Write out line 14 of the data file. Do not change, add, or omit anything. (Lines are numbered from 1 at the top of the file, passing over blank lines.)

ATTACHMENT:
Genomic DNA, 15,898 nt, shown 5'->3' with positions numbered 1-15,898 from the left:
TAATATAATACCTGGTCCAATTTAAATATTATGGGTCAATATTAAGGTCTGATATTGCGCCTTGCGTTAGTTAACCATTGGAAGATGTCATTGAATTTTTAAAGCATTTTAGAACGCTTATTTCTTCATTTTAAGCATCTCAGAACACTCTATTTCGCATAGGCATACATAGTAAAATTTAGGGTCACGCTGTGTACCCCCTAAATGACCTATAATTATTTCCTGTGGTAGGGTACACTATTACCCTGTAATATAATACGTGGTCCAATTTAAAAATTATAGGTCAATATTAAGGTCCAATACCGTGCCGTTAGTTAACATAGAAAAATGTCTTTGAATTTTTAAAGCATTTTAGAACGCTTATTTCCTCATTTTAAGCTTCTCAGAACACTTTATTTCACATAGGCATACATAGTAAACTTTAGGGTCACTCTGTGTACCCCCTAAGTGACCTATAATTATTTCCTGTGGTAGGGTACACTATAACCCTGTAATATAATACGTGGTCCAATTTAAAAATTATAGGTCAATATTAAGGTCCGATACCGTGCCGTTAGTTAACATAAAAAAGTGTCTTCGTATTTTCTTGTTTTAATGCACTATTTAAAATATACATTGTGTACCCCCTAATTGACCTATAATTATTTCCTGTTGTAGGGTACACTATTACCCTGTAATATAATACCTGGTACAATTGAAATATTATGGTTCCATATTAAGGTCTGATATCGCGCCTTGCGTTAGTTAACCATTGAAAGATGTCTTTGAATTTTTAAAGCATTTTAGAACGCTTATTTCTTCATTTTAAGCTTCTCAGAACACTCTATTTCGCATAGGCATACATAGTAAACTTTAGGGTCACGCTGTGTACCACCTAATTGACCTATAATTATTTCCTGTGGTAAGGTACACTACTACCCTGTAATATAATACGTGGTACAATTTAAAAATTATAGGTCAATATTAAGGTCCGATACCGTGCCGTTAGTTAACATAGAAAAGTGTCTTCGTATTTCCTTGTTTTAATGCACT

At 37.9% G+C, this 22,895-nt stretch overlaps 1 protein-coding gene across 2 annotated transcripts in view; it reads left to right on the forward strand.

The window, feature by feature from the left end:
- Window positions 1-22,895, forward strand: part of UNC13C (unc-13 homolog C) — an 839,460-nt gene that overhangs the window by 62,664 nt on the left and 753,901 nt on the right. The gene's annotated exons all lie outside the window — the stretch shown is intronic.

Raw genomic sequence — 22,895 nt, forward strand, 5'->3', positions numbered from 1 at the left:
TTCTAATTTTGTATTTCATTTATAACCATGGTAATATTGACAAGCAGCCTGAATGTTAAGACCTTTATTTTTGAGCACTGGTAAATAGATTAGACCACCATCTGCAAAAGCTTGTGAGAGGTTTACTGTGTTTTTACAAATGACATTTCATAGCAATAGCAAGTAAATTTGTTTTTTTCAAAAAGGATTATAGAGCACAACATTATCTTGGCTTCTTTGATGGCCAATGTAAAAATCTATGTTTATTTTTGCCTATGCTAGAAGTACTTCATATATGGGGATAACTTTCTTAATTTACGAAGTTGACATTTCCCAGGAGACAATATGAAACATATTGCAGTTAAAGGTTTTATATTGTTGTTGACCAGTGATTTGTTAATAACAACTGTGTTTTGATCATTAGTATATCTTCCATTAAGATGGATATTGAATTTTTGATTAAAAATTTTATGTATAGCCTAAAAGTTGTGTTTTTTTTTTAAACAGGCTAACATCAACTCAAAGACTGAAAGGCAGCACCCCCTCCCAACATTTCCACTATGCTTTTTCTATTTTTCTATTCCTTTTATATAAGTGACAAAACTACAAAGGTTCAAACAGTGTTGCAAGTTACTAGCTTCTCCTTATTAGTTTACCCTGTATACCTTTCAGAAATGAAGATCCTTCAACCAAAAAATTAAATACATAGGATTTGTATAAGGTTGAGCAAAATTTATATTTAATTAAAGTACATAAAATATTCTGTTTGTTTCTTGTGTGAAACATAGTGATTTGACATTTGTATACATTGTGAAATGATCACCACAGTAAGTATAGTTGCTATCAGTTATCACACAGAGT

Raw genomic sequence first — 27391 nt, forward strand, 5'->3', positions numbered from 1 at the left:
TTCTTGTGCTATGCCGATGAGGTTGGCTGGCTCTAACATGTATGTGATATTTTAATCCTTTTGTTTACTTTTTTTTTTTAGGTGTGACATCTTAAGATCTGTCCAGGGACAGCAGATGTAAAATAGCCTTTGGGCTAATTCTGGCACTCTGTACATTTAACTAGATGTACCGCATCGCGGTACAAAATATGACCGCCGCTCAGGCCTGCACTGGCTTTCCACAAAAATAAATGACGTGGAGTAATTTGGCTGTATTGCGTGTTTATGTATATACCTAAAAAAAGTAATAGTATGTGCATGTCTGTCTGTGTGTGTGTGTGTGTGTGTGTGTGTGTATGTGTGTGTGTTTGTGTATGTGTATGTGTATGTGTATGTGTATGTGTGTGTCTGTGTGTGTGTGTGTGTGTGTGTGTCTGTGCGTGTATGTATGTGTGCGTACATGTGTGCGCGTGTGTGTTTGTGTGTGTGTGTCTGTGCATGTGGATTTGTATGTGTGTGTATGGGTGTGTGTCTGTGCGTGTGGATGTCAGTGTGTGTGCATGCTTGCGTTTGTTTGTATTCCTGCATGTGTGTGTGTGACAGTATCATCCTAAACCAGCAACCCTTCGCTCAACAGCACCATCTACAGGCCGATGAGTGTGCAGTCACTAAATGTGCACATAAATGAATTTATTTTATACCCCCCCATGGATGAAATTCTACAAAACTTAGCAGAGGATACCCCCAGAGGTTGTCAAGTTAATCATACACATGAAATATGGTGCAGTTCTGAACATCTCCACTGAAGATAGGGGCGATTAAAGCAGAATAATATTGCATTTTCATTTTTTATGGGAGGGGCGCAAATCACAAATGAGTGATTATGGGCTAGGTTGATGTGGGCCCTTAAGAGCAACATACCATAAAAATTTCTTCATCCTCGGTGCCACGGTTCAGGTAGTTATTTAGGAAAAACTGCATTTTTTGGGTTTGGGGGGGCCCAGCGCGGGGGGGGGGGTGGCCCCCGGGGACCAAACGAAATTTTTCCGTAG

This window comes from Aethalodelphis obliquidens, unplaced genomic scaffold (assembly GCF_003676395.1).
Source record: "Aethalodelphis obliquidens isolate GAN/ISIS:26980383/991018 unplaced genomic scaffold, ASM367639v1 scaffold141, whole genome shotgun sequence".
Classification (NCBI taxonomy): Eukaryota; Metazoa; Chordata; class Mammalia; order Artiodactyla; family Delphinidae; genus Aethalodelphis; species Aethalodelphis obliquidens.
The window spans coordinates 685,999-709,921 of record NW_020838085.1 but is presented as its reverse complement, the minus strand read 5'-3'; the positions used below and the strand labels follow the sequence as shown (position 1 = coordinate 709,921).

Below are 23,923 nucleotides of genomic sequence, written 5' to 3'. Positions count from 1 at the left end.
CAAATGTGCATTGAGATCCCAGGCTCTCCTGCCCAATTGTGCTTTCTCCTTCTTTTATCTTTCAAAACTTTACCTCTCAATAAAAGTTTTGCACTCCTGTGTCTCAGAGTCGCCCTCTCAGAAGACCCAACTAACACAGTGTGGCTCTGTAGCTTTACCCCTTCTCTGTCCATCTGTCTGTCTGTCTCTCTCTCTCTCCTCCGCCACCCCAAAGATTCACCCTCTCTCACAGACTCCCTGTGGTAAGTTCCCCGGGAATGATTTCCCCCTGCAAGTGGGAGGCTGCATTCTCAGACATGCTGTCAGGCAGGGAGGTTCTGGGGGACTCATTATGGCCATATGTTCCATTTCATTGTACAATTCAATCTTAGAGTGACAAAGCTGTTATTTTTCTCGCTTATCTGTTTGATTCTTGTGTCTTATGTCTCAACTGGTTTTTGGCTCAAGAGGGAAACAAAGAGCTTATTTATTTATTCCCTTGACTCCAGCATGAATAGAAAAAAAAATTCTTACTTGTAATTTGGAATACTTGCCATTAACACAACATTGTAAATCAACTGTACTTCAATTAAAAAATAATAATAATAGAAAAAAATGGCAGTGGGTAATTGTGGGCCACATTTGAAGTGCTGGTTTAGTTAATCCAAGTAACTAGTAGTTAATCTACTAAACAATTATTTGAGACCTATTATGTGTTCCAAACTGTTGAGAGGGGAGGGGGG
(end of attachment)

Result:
Below are 23,923 nucleotides of genomic sequence, written 5' to 3'. Positions count from 1 at the left end.